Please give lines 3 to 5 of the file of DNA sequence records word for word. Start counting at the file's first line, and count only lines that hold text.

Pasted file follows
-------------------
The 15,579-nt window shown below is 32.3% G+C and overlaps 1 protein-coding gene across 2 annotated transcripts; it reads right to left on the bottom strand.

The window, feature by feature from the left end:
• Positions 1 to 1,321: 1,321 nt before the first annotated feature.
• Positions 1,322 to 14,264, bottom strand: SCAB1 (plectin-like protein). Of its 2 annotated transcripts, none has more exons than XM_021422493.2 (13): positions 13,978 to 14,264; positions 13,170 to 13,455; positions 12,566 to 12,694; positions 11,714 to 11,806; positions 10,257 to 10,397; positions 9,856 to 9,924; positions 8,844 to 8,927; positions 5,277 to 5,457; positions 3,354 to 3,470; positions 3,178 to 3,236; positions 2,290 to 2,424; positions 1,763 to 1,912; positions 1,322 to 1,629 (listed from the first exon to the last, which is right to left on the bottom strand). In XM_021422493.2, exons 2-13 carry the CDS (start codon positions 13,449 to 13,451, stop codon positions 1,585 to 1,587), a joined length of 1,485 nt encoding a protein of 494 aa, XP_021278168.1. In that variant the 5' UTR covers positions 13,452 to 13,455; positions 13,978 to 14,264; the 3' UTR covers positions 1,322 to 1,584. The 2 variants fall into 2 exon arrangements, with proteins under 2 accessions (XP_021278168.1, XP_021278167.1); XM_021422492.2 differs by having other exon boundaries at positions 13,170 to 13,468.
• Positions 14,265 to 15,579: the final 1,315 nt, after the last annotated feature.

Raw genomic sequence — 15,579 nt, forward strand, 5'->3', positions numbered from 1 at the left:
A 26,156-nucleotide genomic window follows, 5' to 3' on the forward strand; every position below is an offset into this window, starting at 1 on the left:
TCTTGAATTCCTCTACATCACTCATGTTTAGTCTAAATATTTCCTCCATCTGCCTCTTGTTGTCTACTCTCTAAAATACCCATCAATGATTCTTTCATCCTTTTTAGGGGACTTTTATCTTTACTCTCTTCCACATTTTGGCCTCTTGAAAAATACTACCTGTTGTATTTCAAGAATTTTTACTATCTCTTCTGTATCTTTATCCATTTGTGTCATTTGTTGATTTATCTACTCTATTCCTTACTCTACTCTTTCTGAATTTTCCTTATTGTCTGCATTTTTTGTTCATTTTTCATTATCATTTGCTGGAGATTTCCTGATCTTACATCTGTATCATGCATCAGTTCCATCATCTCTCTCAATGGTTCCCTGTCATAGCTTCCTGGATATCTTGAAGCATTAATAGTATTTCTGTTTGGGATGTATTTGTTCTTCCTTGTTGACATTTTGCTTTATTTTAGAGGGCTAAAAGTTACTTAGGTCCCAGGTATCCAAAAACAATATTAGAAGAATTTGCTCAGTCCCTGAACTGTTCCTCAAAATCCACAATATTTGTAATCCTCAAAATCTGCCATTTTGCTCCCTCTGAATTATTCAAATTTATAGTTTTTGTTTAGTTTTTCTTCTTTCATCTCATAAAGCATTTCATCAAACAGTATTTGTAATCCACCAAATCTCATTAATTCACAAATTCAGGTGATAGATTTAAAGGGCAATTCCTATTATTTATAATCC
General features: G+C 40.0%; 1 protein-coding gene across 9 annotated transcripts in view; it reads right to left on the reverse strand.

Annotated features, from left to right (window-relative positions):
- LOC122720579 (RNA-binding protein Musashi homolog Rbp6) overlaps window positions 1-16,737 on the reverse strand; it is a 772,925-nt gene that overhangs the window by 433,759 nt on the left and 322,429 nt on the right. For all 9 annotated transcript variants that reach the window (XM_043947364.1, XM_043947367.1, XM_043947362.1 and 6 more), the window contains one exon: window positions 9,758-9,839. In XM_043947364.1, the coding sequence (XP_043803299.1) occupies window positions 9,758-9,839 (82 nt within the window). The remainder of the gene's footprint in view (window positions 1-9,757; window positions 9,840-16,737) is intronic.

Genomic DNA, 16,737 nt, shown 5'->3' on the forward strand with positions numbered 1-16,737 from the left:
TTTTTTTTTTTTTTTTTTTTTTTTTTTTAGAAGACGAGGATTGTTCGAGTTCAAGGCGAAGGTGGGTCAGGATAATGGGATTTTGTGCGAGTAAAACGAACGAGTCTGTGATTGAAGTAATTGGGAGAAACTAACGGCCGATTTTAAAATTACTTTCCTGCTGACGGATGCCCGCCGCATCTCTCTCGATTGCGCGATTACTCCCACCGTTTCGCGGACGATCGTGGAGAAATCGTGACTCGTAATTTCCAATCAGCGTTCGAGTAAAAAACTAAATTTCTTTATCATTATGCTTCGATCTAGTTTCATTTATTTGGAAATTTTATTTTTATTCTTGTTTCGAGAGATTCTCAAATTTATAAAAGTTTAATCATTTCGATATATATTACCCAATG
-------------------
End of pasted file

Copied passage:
• Positions 1 to 1,321: 1,321 nt before the first annotated feature.
• Positions 1,322 to 14,264, bottom strand: SCAB1 (plectin-like protein). Of its 2 annotated transcripts, none has more exons than XM_021422493.2 (13): positions 13,978 to 14,264; positions 13,170 to 13,455; positions 12,566 to 12,694; positions 11,714 to 11,806; positions 10,257 to 10,397; positions 9,856 to 9,924; positions 8,844 to 8,927; positions 5,277 to 5,457; positions 3,354 to 3,470; positions 3,178 to 3,236; positions 2,290 to 2,424; positions 1,763 to 1,912; positions 1,322 to 1,629 (listed from the first exon to the last, which is right to left on the bottom strand). In XM_021422493.2, exons 2-13 carry the CDS (start codon positions 13,449 to 13,451, stop codon positions 1,585 to 1,587), a joined length of 1,485 nt encoding a protein of 494 aa, XP_021278168.1. In that variant the 5' UTR covers positions 13,452 to 13,455; positions 13,978 to 14,264; the 3' UTR covers positions 1,322 to 1,584. The 2 variants fall into 2 exon arrangements, with proteins under 2 accessions (XP_021278168.1, XP_021278167.1); XM_021422492.2 differs by having other exon boundaries at positions 13,170 to 13,468.
• Positions 14,265 to 15,579: the final 1,315 nt, after the last annotated feature.